Family Group Decision Making (FGDM) is a process by which families participate in planning the best course of action for their children during a comprehensive meeting that is facilitated by a caseworker. Jennifer Cox is the KidsPeace Family Group Conferencing Coordinator and Facilitator in Duncansville, PA, who directs these meeting for families in Blair County. Following the assumption that families know their children the best and are therefore best suited to set and attain goals with their children, county agencies refer families with at-risk children to participate in FGDM. The meeting includes the child, family members, caseworkers and other adults who care about the child and are committed to finding the best solutions to address concerns; thereby, maintaining the child safely in his or her home. The family, along with professionals, provides information (Strengths and Concerns) throughout the first part of the meeting, but the family group meets in private to actually develop the plan of action and gain commitment from all attendees to follow through and ensure success of the plan.
KidsPeace in Duncansville has been extremely successful with FGDM, and hopes to be expanding the program to other counties. Recently, Director of the Family Unity Project Jim Nice, who has introduced FGDM to 33 states, visited the Blair County Implementation team and met with Judge Jolene Kopriva, county workers, and KidsPeace Family Group Conferencing Coordinator/Facilitator Jennifer Cox. After the group meeting, Mr. Nice, who has co-authored two books on the subject, sat in on an actual FGDM meeting conducted by KidsPeace.
Mr. Nice wrote a report following his day with the KidsPeace facilitated FGDM meeting and had kind words for Jennifer and the KidsPeace approach:
I had the honor of being invited to observe a Blair County family conference. It was held at the Valley View Park in Altoona on Saturday afternoon, June 27. Jennifer Cox had worked with a young woman living at a treatment center, who was transitioning from high school into college, emancipating into adulthood, away from her family and needing help, support and friendship. She invited those close to her and her family. Her father, who had not been in her life since she was a child, responded positively as did her friends. Her maternal family did not participate, related to issues involved with her being in treatment. She decided to have a conference with those that would participate. She chose the park on a beautiful early summer day.
She needed help. Blair County helped her do FGDM, careful that she understood the process, was free to decide to move forward with it, and prepare her and all those invited for the event. Her father came early and spent some time with her. They all gathered at the reserved park pavilion. Jennifer and Shari McConnell (of KidsPeace) had arrived early and prepared the pavilion for the conference and provided refreshments. I admired their flexibility, patience and respect and that of her county caseworker, Melissa Stump. They were helpful through every step of the conference. Some guests arrived late. The family decided when to wait, when to start. The noise and the wind made things clumsy, but they did it very well.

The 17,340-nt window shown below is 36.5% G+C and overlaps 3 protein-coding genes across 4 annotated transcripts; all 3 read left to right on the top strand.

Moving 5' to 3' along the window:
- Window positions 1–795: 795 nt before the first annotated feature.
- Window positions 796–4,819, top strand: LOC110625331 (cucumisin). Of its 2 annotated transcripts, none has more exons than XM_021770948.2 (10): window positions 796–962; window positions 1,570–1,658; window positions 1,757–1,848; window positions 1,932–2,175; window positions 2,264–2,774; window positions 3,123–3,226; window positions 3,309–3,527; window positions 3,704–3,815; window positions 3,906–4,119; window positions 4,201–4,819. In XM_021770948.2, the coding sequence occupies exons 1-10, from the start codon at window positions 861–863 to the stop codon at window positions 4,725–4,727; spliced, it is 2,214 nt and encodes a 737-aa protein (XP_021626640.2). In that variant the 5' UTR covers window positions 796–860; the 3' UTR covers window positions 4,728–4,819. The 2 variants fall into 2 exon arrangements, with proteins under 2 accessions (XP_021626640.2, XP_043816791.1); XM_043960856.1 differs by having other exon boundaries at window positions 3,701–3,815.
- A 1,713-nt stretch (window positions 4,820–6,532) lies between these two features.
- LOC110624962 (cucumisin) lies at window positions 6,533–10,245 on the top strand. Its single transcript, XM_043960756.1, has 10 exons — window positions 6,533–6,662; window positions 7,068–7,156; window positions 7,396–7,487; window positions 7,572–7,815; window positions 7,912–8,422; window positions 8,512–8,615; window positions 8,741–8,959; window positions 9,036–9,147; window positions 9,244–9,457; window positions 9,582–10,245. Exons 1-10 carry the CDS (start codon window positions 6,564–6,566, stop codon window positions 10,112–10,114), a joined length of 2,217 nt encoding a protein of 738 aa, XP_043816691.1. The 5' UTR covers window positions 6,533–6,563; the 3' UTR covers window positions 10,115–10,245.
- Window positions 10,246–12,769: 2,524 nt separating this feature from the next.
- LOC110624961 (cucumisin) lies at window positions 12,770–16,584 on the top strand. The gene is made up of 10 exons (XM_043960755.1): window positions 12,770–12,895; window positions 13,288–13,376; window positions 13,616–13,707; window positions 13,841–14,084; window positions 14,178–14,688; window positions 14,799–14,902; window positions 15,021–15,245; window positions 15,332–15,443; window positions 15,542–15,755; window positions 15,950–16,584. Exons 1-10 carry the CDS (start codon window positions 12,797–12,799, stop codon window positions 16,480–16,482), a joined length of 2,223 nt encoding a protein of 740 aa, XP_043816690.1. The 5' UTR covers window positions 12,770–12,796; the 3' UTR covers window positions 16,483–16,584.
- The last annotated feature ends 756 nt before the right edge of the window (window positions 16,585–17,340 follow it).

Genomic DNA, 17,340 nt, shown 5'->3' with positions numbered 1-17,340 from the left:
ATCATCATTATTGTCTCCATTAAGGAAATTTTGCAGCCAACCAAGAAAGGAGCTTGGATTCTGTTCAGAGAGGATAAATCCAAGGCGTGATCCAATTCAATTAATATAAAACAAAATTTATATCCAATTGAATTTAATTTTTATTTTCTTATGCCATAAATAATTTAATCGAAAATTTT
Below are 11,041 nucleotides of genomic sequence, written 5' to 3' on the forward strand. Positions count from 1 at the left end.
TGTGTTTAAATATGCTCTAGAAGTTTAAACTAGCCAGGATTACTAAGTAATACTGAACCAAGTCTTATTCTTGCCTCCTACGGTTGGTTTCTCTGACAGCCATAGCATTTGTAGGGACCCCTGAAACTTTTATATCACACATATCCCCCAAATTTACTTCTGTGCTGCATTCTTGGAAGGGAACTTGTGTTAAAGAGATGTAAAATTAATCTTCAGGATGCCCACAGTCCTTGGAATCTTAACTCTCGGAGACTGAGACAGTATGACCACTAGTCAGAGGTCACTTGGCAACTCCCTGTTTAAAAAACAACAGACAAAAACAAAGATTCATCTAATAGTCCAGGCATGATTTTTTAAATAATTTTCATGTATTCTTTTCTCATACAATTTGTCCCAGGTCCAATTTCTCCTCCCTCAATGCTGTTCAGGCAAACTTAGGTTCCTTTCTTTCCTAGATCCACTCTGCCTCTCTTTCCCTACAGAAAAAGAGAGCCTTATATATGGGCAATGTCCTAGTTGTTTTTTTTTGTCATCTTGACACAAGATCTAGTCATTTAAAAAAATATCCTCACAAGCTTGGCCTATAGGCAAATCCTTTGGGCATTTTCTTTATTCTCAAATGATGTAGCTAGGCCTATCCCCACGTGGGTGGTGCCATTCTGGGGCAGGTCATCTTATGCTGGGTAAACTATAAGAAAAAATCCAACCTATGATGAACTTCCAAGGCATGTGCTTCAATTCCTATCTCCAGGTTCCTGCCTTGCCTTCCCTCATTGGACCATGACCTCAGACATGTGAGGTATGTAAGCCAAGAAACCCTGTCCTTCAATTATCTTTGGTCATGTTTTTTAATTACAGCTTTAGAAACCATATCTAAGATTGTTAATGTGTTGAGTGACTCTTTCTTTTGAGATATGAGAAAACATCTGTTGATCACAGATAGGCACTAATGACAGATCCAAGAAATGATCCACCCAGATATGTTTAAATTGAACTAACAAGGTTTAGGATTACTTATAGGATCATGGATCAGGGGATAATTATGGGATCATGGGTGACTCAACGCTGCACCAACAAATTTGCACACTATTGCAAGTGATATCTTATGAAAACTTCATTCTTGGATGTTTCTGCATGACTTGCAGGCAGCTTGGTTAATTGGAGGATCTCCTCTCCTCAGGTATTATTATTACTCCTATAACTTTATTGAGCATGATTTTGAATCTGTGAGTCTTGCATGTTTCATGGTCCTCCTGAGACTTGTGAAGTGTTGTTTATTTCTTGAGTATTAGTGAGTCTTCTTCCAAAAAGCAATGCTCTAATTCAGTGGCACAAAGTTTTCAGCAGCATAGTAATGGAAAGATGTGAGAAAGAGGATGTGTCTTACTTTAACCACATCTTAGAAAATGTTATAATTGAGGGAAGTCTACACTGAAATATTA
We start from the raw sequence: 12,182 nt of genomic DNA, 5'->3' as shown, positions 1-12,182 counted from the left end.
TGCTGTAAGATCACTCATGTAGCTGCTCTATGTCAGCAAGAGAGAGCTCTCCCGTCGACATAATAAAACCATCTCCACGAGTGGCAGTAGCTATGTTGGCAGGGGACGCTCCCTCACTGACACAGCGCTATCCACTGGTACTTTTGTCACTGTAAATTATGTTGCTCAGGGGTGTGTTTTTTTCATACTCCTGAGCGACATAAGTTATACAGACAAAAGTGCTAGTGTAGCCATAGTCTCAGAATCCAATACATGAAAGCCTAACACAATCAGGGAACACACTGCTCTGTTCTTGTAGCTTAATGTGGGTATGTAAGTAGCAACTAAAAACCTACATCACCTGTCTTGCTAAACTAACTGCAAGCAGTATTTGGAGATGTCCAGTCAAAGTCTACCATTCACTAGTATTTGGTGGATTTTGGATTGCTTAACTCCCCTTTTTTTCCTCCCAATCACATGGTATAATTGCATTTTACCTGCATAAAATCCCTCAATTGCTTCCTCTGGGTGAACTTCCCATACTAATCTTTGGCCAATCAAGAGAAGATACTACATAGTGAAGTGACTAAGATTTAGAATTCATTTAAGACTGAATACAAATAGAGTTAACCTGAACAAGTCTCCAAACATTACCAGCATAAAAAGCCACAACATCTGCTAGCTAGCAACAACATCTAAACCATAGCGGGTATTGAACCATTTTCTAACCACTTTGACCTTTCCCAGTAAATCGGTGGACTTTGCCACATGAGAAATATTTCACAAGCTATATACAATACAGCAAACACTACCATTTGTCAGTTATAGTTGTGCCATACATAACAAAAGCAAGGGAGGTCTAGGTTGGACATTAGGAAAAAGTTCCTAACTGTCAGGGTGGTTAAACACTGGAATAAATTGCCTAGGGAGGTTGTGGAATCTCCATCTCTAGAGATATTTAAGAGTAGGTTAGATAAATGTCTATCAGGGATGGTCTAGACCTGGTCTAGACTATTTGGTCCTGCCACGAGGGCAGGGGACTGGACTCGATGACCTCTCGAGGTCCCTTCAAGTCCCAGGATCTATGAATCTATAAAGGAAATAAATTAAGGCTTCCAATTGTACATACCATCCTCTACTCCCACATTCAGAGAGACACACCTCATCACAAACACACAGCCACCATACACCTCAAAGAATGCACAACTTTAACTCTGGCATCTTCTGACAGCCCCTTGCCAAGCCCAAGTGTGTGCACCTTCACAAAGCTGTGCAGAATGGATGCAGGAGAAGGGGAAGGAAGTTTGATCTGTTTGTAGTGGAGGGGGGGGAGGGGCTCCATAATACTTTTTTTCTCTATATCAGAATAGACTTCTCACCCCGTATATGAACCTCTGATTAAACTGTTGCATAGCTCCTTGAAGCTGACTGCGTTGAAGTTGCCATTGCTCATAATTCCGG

After the strengths and concerns were listened to and recorded in phase one, those of us who were not in the family group retired under a tree on a nearby hillside. When we were called back to listen to their plan, Jennifer and Shari carefully learned what had been decided, with close attention to details, before asking Melissa for the agency support. She was careful to understand the plan. She gladly gave agreement and support to what had been decided. Attention was paid to a follow-up to assure the plans were working.
There was clearly sadness that often goes with major changes in life, especially in troubled and difficult times. I also sensed in this young woman some hope and reassurance from having people who love and care for her gather around to help. As I left that night, I admired the county, Jennifer, Shari, Melissa, and those who work with her at the center, for helping her a gather those who love her, to help her through these times.
These words of praise are especially precious since Mr. Nice is considered to be the person who introduced FGDM to the child welfare system. He has been a teacher, CPS caseworker, family therapist and parenting educator, as well as a consultant to the Child Welfare League of America, National Council of Family and Juvenile Court Judges, University of Iowa, University of Washington, University of California, Davis, Iowa State University, Eastern Kentucky University, and the University of Pittsburgh. He lives in rural Polk County in Oregon and worked for Oregon’s Children’s Services from 1981 to 1994.
Thanks to KidsPeace’s success in Duncansville, we have been awarded a contract to provide FGDM in Schuylkill County. We hope to eventually grow our programming to many other counties in PA and eventually to other states that provide funding for this type of initiative, which focuses on family strengths, keeps families together and gives them the tools to address concerns and make home a safer, more empowering environment for all family members.